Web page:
Among these include dermabrasion, laser treatment, silicone gel sheeting, radio therapy, steroid injection, scar creams, and surgical scar revision techniques such as punch excision and punch grafting.

Your best bet would be to discuss your options with a board certified plastic surgeon.

Hysterectomy Scar tissue Pain

Hysterectomy scar tissue pain is typically the result of formation of adhesions. Adhesions are bands of fibrous tissue that form between tissues and organs, often joining together two organs that are normally separate. During the process, nerves may get pinched leading to creation of a pressure point. This is what then causes pain.

Hysterectomy Scar Pictures – Photos

We wouldn’t have done this article any favor wrapping it up without including some photos to illustrate the kind of scarring someone can expect after a hysterectomy surgery. In that spirit, here are a couple hysterectomy scar pictures:

Hysterectomy 1

This picture shows a scar sustained from an abdominal hysterectomy performed using the horizontal incision. As you can see, the location of the scar makes it easy to hide it below the bikini line.

Hysterectomy 2

This photo shows a scar left behind after a hysterectomy surgery to treat fibroids done using the vertical incision. This type of hysterectomy scar is more noticeable and is not as easy to hide as the horizontal hysterectomy scar.

Abdominal Hysterectomy Scar

Abdominal hysterectomy is a common approach to uterus removal in women. In most cases, it involves making a horizontal incision along the bikini line. The resulting abdominal hysterectomy scar is normally neatly hidden along the bikini line and is not a cause of concern for most people.

It is however sometimes necessary to make vertical incisions running from the area below the chest to the groin. This results in a bigger, more visible scar.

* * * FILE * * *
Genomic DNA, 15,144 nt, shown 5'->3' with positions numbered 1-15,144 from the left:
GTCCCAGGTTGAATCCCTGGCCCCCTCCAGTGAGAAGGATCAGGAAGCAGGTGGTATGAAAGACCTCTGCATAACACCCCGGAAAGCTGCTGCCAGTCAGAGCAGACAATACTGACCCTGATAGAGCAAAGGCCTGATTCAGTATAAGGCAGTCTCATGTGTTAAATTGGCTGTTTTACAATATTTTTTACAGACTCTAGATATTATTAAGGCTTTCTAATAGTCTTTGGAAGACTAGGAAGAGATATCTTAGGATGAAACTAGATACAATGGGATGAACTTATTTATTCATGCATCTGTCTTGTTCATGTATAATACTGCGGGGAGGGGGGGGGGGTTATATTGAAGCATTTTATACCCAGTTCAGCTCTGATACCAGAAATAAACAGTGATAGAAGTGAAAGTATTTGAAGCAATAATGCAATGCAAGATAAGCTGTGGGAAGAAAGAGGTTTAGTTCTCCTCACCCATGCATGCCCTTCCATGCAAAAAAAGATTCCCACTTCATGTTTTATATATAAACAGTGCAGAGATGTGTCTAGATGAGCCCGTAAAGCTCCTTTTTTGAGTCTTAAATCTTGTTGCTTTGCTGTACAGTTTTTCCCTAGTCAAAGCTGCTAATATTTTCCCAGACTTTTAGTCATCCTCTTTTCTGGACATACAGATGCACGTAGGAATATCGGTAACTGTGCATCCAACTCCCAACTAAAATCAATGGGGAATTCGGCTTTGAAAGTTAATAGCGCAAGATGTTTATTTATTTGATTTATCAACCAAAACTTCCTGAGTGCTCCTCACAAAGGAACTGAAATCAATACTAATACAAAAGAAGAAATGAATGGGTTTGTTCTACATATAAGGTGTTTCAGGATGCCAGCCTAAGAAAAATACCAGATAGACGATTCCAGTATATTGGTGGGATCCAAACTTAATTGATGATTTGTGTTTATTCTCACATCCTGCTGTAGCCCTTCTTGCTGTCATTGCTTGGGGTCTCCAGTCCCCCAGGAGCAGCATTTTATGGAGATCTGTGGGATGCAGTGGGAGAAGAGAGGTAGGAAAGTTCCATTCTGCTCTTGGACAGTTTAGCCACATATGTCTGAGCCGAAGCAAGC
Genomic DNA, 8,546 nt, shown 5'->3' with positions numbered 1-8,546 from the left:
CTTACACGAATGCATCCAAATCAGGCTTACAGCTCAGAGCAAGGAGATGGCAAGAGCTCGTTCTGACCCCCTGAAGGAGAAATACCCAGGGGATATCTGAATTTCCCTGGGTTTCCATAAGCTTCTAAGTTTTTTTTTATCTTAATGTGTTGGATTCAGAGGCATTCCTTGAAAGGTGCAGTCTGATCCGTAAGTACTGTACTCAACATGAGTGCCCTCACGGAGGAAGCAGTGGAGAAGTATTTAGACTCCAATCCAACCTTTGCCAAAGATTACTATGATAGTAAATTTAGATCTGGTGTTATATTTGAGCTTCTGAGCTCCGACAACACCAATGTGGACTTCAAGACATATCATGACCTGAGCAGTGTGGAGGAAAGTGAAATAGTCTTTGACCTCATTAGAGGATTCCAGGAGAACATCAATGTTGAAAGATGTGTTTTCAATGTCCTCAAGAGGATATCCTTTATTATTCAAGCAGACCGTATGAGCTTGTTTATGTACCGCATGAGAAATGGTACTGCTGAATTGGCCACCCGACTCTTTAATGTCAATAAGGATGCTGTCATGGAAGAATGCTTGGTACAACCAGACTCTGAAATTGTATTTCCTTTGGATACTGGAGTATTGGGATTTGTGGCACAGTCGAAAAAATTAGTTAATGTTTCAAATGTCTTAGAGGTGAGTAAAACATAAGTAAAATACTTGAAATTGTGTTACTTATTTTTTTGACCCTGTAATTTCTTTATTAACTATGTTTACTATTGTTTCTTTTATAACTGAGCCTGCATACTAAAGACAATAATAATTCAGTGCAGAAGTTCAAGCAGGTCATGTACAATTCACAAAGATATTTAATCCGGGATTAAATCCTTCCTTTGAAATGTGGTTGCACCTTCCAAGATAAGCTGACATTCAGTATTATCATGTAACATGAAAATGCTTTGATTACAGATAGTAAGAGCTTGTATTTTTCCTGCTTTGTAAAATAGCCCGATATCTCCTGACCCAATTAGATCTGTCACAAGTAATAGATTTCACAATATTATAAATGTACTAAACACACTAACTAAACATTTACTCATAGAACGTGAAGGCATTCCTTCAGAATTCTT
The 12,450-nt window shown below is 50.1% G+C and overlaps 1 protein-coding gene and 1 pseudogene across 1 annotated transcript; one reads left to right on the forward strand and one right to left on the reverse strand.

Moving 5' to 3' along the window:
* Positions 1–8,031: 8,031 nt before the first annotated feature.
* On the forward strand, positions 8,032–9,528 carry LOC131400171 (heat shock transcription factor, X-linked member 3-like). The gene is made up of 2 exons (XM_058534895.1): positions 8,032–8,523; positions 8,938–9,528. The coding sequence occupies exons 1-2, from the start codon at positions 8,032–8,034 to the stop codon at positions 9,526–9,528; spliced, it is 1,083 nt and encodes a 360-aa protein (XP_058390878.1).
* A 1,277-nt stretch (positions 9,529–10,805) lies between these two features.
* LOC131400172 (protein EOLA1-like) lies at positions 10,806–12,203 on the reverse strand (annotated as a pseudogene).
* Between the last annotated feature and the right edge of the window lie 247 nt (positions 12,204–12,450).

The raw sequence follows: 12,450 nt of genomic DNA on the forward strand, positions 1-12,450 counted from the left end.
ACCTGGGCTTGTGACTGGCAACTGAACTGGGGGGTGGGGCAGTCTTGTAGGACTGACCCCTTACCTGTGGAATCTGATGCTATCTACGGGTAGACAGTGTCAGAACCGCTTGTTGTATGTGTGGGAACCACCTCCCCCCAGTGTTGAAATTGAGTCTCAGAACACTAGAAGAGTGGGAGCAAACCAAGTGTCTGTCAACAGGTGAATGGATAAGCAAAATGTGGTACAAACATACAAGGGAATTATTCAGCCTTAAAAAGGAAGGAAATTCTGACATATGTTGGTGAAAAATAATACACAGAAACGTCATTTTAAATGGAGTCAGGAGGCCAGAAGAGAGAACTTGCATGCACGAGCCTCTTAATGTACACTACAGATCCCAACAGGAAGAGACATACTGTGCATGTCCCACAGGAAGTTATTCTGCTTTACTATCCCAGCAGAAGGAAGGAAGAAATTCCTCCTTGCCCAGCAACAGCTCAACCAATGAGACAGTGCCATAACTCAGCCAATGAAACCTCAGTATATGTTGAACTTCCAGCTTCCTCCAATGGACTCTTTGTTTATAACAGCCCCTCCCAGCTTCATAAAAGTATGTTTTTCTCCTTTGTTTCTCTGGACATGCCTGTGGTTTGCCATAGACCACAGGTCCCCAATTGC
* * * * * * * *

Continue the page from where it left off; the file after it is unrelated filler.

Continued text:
Regardless of the type of incision used, abdominal hysterectomy scars have a major downside in that they are more likely to cause adhesions than those resulting from vaginal and laparoscopic hysterectomy.

Hysterectomy Scar Healing Process

The hysterectomy scar will look reddened and slightly raised at the beginning but will soften and fade away over time. Scars typically heal in 4-6 weeks and most hysterectomy scars will have matured in 6-12 months as to blend in with the surrounding skin and become hardly noticeable.

The scars might however take as long as 2 to 3 years in some patients due to factors such as poor healing of the wound and genetic predisposition to scarring. A scar that takes so long to mature may be a candidate for scar treatment options such as laser therapy, silicone gel sheeting, dermabrasion, surgical revision etc.

The appropriateness of any treatment options – or combination of treatment options for that matter – depends on the type of scar and the extent of scarring. For instance, while a raised hypertrophic scar can be treated using surgical revision, the option is generally not recommended for keloid scars. Steroid injection and radiotherapy (for recurring scars) would make for better choices.

Your doctor or surgeon will be able to advice you accordingly.